In this interview with the brother and sister directors the problem becomes painfully obvious. During the entire interview the brother does most of the talking but doesn’t say anything of substance.
I will keep watching when the next season comes out but I might just fast forward through most of the man’s episodes.
These series may have a catalytic effect on the German television landscape. By their very existence they educate the tastes of an audience that might not have known or expected something like this to be possible. And actually creating something good in turn makes it so that other tv makers can’t hide behind the excuse that the whole landscape is mediocre. Who knows what more may be possible.
I would have preferred Straight Outta Compton to be a documentary cut together from real footage and narrated by the guys themselves. There is a lot of that available which you can see bits of during the credits of this movie. The biopic is well done but the dramatization does not add much and in many parts the movie devolves into melodrama.
What is amazing is how music executives are universally portrayed as the terrible human beings which they are. This is a recurring theme up until the late movie slithering appearance of Jimmy Iovine. If you read up on the stuff that went down with Ruthless you could even argue that the movie downplays it.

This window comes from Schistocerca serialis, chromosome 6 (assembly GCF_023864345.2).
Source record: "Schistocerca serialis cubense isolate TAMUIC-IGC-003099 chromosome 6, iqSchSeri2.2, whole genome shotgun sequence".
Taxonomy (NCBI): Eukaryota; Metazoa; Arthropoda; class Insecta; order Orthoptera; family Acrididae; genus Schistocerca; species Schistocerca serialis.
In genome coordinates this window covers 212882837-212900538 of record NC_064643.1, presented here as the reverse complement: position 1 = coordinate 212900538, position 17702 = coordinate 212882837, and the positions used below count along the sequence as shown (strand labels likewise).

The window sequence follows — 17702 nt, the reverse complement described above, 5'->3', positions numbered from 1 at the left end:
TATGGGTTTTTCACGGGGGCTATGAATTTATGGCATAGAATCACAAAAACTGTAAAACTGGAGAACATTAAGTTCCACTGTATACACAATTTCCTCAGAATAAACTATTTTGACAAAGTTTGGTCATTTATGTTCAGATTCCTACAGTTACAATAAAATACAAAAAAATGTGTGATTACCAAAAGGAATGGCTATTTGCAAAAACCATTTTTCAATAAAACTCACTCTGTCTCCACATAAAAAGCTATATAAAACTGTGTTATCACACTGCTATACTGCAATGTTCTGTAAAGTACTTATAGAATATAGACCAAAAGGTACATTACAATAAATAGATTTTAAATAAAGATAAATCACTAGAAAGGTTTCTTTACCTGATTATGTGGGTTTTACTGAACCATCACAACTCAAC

The record executives bring the money which in the movie is portrayed as breaking the relationships that make the music. The main characters regularly bail out of collaborations to start from zero because their contracts won’t let them retain ownership of their work. Thinking about that and the outrageous claims still made by record companies made me look into the argument for copyright. It turns out that there’s only a fairly flimsy justification for a system that controls our lives.
Yesterday I saw the documentary on the Nakagin Capsule Tower by Rima Yamazaki as part of the DOKU.ARTS festival here in Berlin. I wasn’t aware of this landmark during my last visit to Tokyo though I must have passed close by while cycling through the city. I’ll make a point to see it when next I visit if it still stands because that is exactly the topic of the documentary.
The tower is a prime example of Metabolist architecture by Kisho Kurokawa. Metabolism is a hard to define but influential strand of architecture that is described in the documentary as an architecture without timelag. It turns out that the tower by now, though charming with its tiny rooms, is outdated and unmaintainable. Most of the owners want to tear it down and have something new built there that makes more economic sense. Among architects and historians there are voices for preserving it as a monument to an important movement in Japanese architecture and other who think it could indeed be torn down.